After our first National Stationery show I felt so good. I took a risk blowing dough getting there and it paid off. We doubled sales and accounts in an instant. I was invited to a meeting with a sales rep group that I coveted. Under the florescent glow of a desolate gift show table, I ceremoniously unwrapped and presented each of my goods and laid them on the bare table like they were precious relics. After deafening silence, they drilled me on my methods to scale-up production, handle the logistics of large orders and packaging concerns for larger stores. I had no answers and they rejected me. I felt so defeated and slinked away dragging my box of samples. As the year progressed we started getting larger orders from more accounts. Slowly we figured out the shipping and logistics and streamlined our making of goods. A year later we had a meeting with the same rep and they agreed to take us on. We have been incredibly happy with our rep group, Keena, for over four years now.  As tough as that day was I needed to answer those hard questions in my own time.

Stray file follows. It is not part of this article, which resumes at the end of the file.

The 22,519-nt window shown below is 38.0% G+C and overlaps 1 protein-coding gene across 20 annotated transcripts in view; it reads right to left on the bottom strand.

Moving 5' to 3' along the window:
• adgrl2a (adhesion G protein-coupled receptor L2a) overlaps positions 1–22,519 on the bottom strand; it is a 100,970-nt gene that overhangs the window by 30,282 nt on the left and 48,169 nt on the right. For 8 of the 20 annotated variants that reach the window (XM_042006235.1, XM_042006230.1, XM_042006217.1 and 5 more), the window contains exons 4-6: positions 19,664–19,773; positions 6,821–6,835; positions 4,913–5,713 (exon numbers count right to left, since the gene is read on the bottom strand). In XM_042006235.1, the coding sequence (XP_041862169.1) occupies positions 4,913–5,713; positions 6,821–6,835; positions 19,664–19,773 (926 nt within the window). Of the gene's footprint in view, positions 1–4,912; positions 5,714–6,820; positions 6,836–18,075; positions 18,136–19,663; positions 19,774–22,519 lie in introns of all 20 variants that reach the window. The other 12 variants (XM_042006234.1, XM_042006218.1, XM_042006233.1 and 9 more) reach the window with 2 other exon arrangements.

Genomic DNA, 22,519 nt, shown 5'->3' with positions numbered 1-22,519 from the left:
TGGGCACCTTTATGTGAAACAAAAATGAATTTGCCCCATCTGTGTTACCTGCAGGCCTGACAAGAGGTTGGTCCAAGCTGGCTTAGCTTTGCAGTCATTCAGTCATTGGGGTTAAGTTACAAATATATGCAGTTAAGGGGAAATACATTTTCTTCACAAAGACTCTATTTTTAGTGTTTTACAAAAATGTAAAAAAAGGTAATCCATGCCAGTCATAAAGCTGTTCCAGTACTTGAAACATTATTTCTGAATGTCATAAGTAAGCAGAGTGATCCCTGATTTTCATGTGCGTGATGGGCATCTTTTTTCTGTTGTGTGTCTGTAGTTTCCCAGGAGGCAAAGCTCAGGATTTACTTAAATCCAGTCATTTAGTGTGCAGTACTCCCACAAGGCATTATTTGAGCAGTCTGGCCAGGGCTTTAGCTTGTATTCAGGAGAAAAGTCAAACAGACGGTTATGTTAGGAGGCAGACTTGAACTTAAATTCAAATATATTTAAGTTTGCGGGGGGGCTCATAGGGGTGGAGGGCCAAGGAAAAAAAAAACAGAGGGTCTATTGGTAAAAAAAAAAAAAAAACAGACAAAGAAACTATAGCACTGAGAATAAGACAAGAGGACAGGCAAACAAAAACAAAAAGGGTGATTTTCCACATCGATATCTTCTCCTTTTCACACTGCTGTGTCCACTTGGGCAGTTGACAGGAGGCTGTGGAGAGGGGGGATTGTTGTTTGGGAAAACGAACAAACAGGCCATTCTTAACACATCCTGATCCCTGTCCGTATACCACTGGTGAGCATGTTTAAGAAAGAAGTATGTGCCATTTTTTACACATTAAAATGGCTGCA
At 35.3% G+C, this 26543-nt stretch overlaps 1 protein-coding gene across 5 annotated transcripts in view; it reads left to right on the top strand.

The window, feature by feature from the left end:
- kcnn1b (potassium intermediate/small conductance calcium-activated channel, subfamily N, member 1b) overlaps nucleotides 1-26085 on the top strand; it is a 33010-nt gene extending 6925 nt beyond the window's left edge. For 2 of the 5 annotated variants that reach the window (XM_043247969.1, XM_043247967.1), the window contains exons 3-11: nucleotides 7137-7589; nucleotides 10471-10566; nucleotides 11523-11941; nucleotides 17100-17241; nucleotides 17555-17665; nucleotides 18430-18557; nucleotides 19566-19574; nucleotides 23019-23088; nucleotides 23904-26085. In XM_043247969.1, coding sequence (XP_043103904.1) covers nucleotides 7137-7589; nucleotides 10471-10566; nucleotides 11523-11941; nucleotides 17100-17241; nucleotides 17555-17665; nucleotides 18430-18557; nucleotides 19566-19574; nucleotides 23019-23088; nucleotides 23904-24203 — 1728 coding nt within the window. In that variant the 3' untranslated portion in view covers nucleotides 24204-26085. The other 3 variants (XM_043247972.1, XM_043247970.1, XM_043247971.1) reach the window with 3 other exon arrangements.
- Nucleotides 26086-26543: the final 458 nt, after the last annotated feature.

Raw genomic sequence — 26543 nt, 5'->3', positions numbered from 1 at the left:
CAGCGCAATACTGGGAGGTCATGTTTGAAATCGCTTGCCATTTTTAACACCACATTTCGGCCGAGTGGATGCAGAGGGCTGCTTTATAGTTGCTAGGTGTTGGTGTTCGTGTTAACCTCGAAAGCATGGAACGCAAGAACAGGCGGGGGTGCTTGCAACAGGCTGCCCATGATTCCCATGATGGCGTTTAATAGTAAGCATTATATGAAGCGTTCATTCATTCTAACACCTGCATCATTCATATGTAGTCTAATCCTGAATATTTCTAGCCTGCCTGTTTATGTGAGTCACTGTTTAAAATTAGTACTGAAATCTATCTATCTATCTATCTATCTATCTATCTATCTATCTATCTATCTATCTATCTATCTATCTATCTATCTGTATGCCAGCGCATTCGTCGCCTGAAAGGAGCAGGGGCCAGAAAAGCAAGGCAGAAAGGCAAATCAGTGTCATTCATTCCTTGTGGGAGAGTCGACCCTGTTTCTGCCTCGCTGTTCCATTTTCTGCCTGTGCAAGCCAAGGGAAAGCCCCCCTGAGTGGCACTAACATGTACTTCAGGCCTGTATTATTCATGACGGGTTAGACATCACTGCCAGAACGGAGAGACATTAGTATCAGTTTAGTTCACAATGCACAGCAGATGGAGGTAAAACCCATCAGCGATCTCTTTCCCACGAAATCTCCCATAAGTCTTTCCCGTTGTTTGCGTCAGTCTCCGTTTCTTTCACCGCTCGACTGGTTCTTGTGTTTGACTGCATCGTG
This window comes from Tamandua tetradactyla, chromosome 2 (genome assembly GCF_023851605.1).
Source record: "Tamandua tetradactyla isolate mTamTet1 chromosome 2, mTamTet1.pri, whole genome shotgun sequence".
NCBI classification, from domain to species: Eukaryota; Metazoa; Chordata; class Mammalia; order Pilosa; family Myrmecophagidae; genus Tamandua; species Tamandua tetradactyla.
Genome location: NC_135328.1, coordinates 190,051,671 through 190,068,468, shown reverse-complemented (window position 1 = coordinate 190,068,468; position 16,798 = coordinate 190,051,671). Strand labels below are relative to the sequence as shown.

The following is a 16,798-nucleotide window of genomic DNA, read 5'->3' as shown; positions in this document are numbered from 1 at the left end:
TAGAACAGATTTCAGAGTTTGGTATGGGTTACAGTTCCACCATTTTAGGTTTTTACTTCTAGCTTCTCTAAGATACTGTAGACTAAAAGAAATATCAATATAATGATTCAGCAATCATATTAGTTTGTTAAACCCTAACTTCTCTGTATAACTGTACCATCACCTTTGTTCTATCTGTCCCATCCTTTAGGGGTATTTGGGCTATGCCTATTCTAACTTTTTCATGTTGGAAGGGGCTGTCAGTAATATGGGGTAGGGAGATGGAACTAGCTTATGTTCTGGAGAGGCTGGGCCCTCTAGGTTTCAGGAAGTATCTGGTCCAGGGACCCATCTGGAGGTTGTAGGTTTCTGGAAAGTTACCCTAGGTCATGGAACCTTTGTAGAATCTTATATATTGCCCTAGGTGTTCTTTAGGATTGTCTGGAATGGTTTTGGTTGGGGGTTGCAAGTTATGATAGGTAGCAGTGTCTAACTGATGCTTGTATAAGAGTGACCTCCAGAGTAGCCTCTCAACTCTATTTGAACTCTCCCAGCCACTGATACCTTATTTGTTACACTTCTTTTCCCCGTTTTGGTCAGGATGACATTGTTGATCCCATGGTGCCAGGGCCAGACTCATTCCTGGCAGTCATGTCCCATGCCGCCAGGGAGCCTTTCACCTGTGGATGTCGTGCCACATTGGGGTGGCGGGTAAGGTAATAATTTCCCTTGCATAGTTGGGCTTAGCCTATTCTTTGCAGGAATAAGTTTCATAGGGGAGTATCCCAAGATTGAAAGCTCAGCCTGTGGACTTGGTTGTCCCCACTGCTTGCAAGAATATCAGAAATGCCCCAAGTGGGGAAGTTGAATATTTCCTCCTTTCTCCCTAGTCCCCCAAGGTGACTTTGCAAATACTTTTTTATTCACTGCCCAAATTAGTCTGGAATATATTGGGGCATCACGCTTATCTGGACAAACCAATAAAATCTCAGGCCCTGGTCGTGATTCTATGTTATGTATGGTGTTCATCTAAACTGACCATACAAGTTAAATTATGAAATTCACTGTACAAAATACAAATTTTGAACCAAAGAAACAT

Can you name your greatest success in your business experiences?

Two years ago I had just released my book “Print Workshop.” I worked on that for ages and to hold it in my hands was an enormous joy.  I totally cried.

What business books/resources (if any) would you recommend to someone starting a creative business of his or her own?

I haven’t read any business advice books. This business grew organically and we just adapted with the aid of google. When I have practical questions I consult the Small Business Association website (http://www.sba.gov)  and my local small business office.  Both have tons of helpful and free resources.